Muscles, Memory and You

Until the middle of the 20th Century, it was believed by those who studied the human brain, that by the age of three years old, the brain was fixed and unchanging; that the neural pathways were set in stone; that the brain no longer grew and, if damaged, could not be repaired. Today, due to scientific research, observation and psychological analysis, we know that the human brain demonstrates a remarkable capacity to repair itself and forge new pathways for its neural impulses to travel.


Rhythmic Movements

Life is difficult and stressful, yet simultaneously can be both meditative and instructional. Age old disciplines like Yoga and Tai Chi emphasize the tremendous health benefits of proper breathing and controlled movement, permitting the promotion of balance control, flexibility, cardiovascular fitness and mental health. Simple controlled movements with deep breathing can bring a peaceful state to the most stressful situations and can dramatically assist those suffering from strokes, Parkinson’s, MS and dementia.


Strengthen Your Legs: Simple Chair Exercises

With a little effort, you can reap great gains. Leg strength is so important to a senior’s balance and exercises to attain that strength can be easy and fun, but also quite effective. These easy exercises strengthen all the leg muscles required for walking, going up and down stairs, rising and lowing onto a chair and getting into and out of a car. Strong muscles are necessary for good balance and coordination. Try these chair exercises and see how your balance, coordination and confidence measurably improve.


The C.A.R. Technique - Fight Short Term Memory Loss

As we age, the loss of memory haunts us all; a diagnosis of dementia’s symptoms or Alzheimer’s disease an inconceivable horror. These terrors pose legitimate concerns amongst the elderly and their families. A descent into a shadow land inevitably means a loss of essence and self-identification where life mentally diminishes while the body lingers. As of now, there is no hope in slowing or curing the progressive nature of these diseases; memory’s decline seems to demarcate the loss of self as the wind slowly dissipates through the trees.
 


The Senior Care Tidal Wave

There is a tidal wave that is just starting to crash upon the shores of the United States — it is the Baby Boomers, those born during WWII and the decade following. This is one of the largest birth groups in US history and this population is rapidly approaching seniority. The demand for medical, social and generational care will quickly diminish the available tax base dollars and cause a financial hardship that will erode our shores for decades to come. …Click here to read more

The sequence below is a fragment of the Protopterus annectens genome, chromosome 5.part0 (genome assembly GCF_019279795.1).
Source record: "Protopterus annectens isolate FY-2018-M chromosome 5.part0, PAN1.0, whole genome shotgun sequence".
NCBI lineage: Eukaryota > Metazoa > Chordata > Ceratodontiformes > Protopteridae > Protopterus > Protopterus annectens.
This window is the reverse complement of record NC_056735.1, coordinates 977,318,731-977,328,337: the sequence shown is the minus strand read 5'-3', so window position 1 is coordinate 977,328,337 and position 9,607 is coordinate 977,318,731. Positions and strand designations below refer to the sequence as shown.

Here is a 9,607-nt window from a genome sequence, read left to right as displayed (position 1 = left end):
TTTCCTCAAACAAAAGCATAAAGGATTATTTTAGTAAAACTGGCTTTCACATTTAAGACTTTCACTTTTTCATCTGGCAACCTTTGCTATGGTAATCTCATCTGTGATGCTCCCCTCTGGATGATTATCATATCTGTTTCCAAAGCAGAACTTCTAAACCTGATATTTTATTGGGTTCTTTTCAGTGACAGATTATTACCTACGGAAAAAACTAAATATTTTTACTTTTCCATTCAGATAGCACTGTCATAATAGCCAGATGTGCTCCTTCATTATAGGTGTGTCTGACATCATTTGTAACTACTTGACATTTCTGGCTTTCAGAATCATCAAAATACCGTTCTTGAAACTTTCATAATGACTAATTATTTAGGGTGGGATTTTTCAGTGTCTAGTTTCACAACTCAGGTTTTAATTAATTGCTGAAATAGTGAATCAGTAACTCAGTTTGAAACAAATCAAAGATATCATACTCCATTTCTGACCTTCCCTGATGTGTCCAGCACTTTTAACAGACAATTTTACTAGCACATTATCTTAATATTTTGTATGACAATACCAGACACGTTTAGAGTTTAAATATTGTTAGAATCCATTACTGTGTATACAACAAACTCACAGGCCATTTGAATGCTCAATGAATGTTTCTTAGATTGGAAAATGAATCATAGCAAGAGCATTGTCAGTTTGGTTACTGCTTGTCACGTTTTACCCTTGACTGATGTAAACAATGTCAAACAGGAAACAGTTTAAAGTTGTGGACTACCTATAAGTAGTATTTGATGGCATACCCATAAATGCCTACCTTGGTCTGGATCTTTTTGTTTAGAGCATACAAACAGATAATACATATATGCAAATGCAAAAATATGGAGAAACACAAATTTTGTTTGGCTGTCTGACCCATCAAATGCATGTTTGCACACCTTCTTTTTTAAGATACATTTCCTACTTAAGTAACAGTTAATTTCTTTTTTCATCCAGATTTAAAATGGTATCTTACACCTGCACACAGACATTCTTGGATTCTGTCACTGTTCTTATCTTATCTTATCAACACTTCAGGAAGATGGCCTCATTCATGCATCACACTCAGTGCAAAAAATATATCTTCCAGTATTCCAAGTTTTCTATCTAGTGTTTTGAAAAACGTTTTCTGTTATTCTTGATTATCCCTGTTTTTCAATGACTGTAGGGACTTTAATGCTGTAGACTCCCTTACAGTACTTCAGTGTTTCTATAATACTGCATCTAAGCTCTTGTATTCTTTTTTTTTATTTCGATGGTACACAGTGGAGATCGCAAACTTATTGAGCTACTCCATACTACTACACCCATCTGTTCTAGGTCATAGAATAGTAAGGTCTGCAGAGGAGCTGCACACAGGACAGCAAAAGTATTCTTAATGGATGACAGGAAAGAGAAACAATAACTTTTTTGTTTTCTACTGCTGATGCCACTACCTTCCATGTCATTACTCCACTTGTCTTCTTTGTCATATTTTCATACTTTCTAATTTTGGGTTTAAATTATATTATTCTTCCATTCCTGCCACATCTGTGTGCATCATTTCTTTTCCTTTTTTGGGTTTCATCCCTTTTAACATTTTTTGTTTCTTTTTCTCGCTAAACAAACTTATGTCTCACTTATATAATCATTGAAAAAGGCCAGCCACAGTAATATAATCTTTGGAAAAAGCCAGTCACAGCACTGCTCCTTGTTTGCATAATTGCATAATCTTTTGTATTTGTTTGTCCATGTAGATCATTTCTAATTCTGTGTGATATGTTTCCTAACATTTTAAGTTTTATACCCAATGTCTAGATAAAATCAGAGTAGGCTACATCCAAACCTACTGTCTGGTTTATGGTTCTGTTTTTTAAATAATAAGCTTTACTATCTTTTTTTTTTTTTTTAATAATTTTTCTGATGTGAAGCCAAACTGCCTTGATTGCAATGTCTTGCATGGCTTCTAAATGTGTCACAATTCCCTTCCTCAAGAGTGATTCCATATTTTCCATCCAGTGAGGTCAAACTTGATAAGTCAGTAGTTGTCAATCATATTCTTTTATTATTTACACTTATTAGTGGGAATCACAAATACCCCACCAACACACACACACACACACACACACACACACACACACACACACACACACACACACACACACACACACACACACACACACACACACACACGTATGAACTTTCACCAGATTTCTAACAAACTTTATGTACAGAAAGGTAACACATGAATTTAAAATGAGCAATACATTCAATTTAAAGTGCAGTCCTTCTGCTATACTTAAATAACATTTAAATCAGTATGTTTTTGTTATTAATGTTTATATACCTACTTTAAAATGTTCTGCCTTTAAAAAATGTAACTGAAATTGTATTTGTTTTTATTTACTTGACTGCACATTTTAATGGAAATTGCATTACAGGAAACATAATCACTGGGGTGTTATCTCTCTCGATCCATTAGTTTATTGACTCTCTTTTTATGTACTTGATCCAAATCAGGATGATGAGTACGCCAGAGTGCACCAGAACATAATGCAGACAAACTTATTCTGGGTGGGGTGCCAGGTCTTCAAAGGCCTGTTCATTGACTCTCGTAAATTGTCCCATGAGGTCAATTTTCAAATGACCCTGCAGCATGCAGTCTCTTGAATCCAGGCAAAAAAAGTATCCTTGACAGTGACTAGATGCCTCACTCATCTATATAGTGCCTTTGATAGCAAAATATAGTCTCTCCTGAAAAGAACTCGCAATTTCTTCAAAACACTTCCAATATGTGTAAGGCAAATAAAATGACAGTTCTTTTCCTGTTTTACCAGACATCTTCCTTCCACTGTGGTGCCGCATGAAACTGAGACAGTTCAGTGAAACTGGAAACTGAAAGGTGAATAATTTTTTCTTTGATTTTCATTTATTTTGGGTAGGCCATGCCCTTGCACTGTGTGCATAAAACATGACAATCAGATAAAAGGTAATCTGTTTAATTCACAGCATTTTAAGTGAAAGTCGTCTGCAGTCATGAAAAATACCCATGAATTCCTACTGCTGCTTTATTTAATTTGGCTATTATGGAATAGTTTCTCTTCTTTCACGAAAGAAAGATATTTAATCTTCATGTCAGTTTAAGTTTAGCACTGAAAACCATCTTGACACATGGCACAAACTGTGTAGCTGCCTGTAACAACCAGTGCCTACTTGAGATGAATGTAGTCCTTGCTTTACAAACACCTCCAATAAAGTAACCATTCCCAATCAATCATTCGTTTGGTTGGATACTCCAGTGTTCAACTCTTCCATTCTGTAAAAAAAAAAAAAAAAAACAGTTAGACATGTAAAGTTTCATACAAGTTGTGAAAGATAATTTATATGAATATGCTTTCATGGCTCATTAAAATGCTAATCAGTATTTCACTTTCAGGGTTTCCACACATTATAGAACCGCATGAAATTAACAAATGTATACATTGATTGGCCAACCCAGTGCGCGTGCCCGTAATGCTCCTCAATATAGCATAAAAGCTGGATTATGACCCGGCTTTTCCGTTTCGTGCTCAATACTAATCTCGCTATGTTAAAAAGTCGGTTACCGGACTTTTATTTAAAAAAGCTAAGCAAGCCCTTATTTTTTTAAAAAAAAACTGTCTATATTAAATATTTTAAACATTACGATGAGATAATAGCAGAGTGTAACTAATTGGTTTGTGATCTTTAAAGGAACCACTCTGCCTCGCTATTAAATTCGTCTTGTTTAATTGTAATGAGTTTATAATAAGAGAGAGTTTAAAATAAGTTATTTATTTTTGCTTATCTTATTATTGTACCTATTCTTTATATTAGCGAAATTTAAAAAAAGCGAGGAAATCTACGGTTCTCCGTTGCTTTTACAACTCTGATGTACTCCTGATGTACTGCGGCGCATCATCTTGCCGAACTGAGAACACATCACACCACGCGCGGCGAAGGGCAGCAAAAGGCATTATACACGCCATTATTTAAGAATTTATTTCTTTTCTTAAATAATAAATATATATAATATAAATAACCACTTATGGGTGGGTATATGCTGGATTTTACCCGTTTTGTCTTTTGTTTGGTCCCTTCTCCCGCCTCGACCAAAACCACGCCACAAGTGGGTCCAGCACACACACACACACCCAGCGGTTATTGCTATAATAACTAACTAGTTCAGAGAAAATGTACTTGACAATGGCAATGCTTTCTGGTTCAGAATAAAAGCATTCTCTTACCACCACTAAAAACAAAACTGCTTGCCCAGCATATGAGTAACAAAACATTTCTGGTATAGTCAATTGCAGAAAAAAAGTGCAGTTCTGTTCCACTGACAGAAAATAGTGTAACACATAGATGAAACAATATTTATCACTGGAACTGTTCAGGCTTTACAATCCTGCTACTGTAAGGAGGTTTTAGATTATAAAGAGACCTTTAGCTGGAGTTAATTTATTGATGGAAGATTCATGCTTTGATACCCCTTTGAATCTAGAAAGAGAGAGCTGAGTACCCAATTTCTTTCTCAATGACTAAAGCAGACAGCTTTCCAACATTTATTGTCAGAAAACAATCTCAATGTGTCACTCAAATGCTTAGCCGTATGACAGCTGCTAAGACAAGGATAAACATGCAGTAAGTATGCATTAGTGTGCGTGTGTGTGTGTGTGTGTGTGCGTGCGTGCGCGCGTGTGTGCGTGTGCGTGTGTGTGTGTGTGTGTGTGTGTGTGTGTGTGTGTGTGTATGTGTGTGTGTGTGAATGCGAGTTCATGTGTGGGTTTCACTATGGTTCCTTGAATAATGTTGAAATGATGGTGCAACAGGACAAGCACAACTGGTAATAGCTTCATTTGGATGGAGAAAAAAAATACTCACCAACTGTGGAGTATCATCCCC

Walk With Confidence

When my daughter was two years old she learned to walk. At first her steps were hesitant and clumsy. Comfortable on her knees, but not her feet, she would flail with her arms for some kind of purchase and land unceremoniously on her rear. She then learned to stand while holding onto a chair or table. Once balanced, she would launch herself on wobbly legs and cross the room in an uncertain path.


When Is a Person Old?

The government considers you a senior at 55 years old. Social Security considers retirement at 65 years. Corporations consider you less valuable at 45 years old. In professional sports, a 35 year old is rapidly approaching the end of career productivity. AARP euphemistically welcomes new members at 50 years young. In our society, when is a person old?


On the Yellow Brick Road

I saw The Wizard of Oz starring Judy Garland this past week and was again impressed with the majesty of the film. The characters symbolize all the human emotions of love, friendship, bravery, avarice and fear. The Munchkins tell Dorothy to follow the Yellow Brick Road to the Great Wizard in the City of Oz and all her questions and desires will be answered.


Aging - A Self Fulfilling Prophecy?

There are two types of aging, chronological and psychological. We are finite beings of which time is the great arbitrator. We know not how much time we are allotted, but we know the march of time is inevitable. That is a chronological fact with which we all live and die. Barring disease or accident, we have approximately eight decades to smell a summer’s flower, make a snow angel or climb the highest peak in the Himalayans’ Mountains. We breath, we play, we work and we age; it is the time for us to make the most of the time!


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